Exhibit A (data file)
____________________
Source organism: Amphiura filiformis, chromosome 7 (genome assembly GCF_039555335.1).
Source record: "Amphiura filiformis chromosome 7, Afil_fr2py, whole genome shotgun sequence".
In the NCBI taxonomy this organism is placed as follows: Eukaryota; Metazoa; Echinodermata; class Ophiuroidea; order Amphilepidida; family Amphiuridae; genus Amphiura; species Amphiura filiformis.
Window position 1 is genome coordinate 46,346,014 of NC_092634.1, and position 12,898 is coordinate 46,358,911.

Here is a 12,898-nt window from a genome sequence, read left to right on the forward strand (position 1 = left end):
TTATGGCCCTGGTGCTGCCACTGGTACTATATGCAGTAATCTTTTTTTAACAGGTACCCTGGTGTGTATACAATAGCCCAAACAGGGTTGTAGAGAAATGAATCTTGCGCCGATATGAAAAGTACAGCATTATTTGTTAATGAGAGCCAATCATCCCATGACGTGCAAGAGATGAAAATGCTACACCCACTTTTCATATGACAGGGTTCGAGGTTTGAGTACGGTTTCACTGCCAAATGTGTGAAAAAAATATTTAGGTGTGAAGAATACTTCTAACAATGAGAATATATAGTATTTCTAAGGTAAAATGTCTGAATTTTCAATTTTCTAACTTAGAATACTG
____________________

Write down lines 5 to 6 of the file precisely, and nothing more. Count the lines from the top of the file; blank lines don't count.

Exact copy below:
Here is a 12,898-nt window from a genome sequence, read left to right on the forward strand (position 1 = left end):
TTATGGCCCTGGTGCTGCCACTGGTACTATATGCAGTAATCTTTTTTTAACAGGTACCCTGGTGTGTATACAATAGCCCAAACAGGGTTGTAGAGAAATGAATCTTGCGCCGATATGAAAAGTACAGCATTATTTGTTAATGAGAGCCAATCATCCCATGACGTGCAAGAGATGAAAATGCTACACCCACTTTTCATATGACAGGGTTCGAGGTTTGAGTACGGTTTCACTGCCAAATGTGTGAAAAAAATATTTAGGTGTGAAGAATACTTCTAACAATGAGAATATATAGTATTTCTAAGGTAAAATGTCTGAATTTTCAATTTTCTAACTTAGAATACTG